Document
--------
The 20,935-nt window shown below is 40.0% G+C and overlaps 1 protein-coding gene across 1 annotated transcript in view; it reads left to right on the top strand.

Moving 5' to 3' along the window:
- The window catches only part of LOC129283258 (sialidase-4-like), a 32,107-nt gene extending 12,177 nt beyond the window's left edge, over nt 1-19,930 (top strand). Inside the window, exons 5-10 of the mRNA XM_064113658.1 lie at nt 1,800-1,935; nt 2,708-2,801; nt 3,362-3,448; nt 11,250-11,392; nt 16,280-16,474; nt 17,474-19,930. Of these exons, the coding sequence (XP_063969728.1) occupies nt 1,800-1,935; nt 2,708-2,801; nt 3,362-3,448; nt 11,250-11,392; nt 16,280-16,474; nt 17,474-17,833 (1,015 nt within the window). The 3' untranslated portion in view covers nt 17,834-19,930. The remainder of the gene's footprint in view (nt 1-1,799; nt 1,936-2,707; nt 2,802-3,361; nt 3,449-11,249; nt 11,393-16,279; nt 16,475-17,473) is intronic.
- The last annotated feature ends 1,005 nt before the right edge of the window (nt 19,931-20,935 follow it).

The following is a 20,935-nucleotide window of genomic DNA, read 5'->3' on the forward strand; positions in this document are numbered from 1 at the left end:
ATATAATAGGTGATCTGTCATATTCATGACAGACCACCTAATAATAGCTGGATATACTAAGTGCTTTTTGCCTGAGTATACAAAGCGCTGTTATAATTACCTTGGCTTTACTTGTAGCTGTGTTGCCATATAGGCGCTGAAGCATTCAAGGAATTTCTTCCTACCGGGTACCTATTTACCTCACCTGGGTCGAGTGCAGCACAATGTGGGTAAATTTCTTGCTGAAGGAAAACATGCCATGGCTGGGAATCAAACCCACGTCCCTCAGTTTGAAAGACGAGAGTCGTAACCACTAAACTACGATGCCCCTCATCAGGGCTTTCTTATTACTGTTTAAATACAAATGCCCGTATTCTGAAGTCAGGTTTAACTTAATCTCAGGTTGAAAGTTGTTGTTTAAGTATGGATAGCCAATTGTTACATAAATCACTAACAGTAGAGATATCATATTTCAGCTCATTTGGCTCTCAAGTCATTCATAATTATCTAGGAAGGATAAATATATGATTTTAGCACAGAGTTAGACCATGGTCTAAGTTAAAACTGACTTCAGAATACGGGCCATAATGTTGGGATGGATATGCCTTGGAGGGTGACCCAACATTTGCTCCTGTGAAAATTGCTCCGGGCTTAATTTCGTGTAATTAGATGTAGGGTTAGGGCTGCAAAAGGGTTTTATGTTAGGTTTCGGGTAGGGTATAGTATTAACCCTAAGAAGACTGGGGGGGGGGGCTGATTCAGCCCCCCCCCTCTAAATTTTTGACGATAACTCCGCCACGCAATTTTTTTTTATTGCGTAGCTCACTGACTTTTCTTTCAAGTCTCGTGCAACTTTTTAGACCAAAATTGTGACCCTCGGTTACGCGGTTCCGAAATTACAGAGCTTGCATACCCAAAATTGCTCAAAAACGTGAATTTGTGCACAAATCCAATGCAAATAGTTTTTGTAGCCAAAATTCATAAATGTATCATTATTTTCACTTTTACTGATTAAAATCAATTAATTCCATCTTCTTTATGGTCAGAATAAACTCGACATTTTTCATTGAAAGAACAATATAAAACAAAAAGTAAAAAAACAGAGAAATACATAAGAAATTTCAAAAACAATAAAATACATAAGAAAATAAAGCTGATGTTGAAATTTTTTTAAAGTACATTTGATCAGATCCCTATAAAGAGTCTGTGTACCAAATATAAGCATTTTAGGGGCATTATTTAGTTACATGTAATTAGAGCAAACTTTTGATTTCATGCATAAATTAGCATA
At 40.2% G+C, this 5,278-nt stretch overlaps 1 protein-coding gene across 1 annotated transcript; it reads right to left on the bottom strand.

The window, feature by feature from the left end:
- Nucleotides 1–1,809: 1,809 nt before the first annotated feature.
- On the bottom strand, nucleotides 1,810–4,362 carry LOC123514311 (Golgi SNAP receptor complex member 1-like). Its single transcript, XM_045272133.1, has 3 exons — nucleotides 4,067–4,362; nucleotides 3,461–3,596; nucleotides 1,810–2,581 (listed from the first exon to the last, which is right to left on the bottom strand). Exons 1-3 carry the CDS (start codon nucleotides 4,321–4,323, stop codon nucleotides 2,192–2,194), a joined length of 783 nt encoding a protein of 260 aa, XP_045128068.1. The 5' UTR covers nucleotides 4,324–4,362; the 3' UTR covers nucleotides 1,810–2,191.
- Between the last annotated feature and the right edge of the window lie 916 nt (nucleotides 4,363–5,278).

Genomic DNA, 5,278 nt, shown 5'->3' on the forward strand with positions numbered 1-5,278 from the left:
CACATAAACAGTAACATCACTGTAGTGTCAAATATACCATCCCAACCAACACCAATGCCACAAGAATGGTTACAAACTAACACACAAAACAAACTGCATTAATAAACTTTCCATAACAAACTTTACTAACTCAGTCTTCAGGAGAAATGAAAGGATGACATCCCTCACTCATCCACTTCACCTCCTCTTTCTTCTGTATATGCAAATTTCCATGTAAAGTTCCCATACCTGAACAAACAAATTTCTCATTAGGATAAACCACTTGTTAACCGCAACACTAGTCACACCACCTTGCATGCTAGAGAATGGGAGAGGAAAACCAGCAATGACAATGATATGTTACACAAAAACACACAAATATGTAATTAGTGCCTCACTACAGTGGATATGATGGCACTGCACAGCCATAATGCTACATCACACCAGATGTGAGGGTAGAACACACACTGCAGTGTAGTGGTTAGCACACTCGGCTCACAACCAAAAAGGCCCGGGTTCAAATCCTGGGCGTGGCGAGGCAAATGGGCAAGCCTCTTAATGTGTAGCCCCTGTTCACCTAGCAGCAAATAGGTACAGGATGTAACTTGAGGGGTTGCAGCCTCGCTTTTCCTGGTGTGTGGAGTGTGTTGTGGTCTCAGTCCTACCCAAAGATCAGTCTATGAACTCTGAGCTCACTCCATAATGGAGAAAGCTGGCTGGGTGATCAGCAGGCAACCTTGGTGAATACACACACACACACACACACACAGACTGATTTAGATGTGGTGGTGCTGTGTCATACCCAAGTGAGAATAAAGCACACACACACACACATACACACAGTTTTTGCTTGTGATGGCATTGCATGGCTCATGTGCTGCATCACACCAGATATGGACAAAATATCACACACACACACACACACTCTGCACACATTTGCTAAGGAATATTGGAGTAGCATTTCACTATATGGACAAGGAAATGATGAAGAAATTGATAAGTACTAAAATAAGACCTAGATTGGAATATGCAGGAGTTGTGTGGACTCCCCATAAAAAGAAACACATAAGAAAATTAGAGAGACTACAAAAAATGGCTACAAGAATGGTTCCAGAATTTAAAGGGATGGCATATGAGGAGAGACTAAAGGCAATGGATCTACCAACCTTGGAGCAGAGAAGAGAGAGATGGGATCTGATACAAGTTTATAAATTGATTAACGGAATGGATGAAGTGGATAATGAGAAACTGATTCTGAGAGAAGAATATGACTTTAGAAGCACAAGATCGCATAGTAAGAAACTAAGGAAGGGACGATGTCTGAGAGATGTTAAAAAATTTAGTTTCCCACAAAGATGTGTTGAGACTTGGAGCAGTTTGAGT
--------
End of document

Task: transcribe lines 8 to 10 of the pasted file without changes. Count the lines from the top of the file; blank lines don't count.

The window, feature by feature from the left end:
- Nucleotides 1–1,809: 1,809 nt before the first annotated feature.
- On the bottom strand, nucleotides 1,810–4,362 carry LOC123514311 (Golgi SNAP receptor complex member 1-like). Its single transcript, XM_045272133.1, has 3 exons — nucleotides 4,067–4,362; nucleotides 3,461–3,596; nucleotides 1,810–2,581 (listed from the first exon to the last, which is right to left on the bottom strand). Exons 1-3 carry the CDS (start codon nucleotides 4,321–4,323, stop codon nucleotides 2,192–2,194), a joined length of 783 nt encoding a protein of 260 aa, XP_045128068.1. The 5' UTR covers nucleotides 4,324–4,362; the 3' UTR covers nucleotides 1,810–2,191.